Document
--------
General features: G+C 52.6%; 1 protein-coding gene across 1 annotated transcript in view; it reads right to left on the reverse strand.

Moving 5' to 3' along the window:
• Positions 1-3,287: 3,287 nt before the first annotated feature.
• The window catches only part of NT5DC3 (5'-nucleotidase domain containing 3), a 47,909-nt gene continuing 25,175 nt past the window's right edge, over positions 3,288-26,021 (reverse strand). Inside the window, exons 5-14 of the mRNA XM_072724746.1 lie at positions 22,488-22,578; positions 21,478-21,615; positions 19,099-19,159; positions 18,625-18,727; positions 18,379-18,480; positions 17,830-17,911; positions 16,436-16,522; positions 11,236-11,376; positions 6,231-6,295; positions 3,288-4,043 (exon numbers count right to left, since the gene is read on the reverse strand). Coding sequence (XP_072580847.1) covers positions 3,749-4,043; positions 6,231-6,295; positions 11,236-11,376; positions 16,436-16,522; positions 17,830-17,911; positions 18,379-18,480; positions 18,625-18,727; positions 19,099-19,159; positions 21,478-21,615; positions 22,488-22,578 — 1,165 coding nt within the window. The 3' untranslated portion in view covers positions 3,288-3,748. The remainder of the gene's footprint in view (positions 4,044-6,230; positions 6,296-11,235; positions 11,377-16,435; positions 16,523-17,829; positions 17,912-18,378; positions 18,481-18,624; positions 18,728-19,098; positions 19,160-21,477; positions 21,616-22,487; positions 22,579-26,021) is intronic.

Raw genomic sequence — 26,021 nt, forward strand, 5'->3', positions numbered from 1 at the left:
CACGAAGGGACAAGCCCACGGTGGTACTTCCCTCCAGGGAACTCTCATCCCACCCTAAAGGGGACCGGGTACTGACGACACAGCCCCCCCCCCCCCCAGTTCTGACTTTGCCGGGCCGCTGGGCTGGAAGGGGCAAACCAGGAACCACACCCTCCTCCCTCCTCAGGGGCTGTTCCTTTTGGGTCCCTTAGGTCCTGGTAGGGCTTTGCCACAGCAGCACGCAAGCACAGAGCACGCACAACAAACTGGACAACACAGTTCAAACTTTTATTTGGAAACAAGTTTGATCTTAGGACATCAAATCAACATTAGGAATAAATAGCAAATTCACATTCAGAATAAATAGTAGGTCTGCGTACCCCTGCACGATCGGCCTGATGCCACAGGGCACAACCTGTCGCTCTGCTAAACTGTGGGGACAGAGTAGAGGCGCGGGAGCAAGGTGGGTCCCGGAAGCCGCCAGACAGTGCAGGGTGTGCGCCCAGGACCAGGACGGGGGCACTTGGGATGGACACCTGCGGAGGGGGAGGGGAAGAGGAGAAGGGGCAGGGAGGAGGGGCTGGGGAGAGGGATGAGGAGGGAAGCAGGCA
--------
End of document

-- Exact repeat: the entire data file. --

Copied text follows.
General features: G+C 52.6%; 1 protein-coding gene across 1 annotated transcript in view; it reads right to left on the reverse strand.

Moving 5' to 3' along the window:
• Positions 1-3,287: 3,287 nt before the first annotated feature.
• The window catches only part of NT5DC3 (5'-nucleotidase domain containing 3), a 47,909-nt gene continuing 25,175 nt past the window's right edge, over positions 3,288-26,021 (reverse strand). Inside the window, exons 5-14 of the mRNA XM_072724746.1 lie at positions 22,488-22,578; positions 21,478-21,615; positions 19,099-19,159; positions 18,625-18,727; positions 18,379-18,480; positions 17,830-17,911; positions 16,436-16,522; positions 11,236-11,376; positions 6,231-6,295; positions 3,288-4,043 (exon numbers count right to left, since the gene is read on the reverse strand). Coding sequence (XP_072580847.1) covers positions 3,749-4,043; positions 6,231-6,295; positions 11,236-11,376; positions 16,436-16,522; positions 17,830-17,911; positions 18,379-18,480; positions 18,625-18,727; positions 19,099-19,159; positions 21,478-21,615; positions 22,488-22,578 — 1,165 coding nt within the window. The 3' untranslated portion in view covers positions 3,288-3,748. The remainder of the gene's footprint in view (positions 4,044-6,230; positions 6,296-11,235; positions 11,377-16,435; positions 16,523-17,829; positions 17,912-18,378; positions 18,481-18,624; positions 18,728-19,098; positions 19,160-21,477; positions 21,616-22,487; positions 22,579-26,021) is intronic.

Raw genomic sequence — 26,021 nt, forward strand, 5'->3', positions numbered from 1 at the left:
CACGAAGGGACAAGCCCACGGTGGTACTTCCCTCCAGGGAACTCTCATCCCACCCTAAAGGGGACCGGGTACTGACGACACAGCCCCCCCCCCCCCCAGTTCTGACTTTGCCGGGCCGCTGGGCTGGAAGGGGCAAACCAGGAACCACACCCTCCTCCCTCCTCAGGGGCTGTTCCTTTTGGGTCCCTTAGGTCCTGGTAGGGCTTTGCCACAGCAGCACGCAAGCACAGAGCACGCACAACAAACTGGACAACACAGTTCAAACTTTTATTTGGAAACAAGTTTGATCTTAGGACATCAAATCAACATTAGGAATAAATAGCAAATTCACATTCAGAATAAATAGTAGGTCTGCGTACCCCTGCACGATCGGCCTGATGCCACAGGGCACAACCTGTCGCTCTGCTAAACTGTGGGGACAGAGTAGAGGCGCGGGAGCAAGGTGGGTCCCGGAAGCCGCCAGACAGTGCAGGGTGTGCGCCCAGGACCAGGACGGGGGCACTTGGGATGGACACCTGCGGAGGGGGAGGGGAAGAGGAGAAGGGGCAGGGAGGAGGGGCTGGGGAGAGGGATGAGGAGGGAAGCAGGCA